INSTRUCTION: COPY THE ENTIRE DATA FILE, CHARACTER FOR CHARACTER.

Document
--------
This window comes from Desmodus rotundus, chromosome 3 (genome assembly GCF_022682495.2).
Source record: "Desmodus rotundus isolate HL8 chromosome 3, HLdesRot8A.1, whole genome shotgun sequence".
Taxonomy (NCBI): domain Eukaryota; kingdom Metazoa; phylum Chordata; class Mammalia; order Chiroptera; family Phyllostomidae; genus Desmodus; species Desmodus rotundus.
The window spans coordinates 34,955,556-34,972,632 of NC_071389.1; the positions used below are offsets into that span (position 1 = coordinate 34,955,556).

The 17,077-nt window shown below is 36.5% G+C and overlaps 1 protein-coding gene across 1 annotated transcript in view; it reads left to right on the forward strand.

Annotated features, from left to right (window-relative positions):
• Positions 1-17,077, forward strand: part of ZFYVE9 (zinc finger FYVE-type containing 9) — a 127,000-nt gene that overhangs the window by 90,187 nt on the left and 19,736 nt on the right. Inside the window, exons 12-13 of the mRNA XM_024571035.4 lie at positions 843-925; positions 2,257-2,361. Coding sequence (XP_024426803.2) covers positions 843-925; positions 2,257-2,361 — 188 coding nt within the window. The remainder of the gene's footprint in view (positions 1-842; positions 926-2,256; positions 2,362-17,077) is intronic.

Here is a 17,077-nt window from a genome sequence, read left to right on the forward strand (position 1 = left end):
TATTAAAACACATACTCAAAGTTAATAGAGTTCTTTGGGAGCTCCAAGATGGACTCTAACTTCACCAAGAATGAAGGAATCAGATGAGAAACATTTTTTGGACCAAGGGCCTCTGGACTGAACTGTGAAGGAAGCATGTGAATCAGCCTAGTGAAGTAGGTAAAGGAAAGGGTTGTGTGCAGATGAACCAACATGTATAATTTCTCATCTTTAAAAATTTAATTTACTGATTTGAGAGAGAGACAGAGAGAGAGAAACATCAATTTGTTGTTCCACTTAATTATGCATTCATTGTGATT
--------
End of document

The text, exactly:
This window comes from Desmodus rotundus, chromosome 3 (genome assembly GCF_022682495.2).
Source record: "Desmodus rotundus isolate HL8 chromosome 3, HLdesRot8A.1, whole genome shotgun sequence".
Taxonomy (NCBI): domain Eukaryota; kingdom Metazoa; phylum Chordata; class Mammalia; order Chiroptera; family Phyllostomidae; genus Desmodus; species Desmodus rotundus.
The window spans coordinates 34,955,556-34,972,632 of NC_071389.1; the positions used below are offsets into that span (position 1 = coordinate 34,955,556).

The 17,077-nt window shown below is 36.5% G+C and overlaps 1 protein-coding gene across 1 annotated transcript in view; it reads left to right on the forward strand.

Annotated features, from left to right (window-relative positions):
• Positions 1-17,077, forward strand: part of ZFYVE9 (zinc finger FYVE-type containing 9) — a 127,000-nt gene that overhangs the window by 90,187 nt on the left and 19,736 nt on the right. Inside the window, exons 12-13 of the mRNA XM_024571035.4 lie at positions 843-925; positions 2,257-2,361. Coding sequence (XP_024426803.2) covers positions 843-925; positions 2,257-2,361 — 188 coding nt within the window. The remainder of the gene's footprint in view (positions 1-842; positions 926-2,256; positions 2,362-17,077) is intronic.

Here is a 17,077-nt window from a genome sequence, read left to right on the forward strand (position 1 = left end):
TATTAAAACACATACTCAAAGTTAATAGAGTTCTTTGGGAGCTCCAAGATGGACTCTAACTTCACCAAGAATGAAGGAATCAGATGAGAAACATTTTTTGGACCAAGGGCCTCTGGACTGAACTGTGAAGGAAGCATGTGAATCAGCCTAGTGAAGTAGGTAAAGGAAAGGGTTGTGTGCAGATGAACCAACATGTATAATTTCTCATCTTTAAAAATTTAATTTACTGATTTGAGAGAGAGACAGAGAGAGAGAAACATCAATTTGTTGTTCCACTTAATTATGCATTCATTGTGATT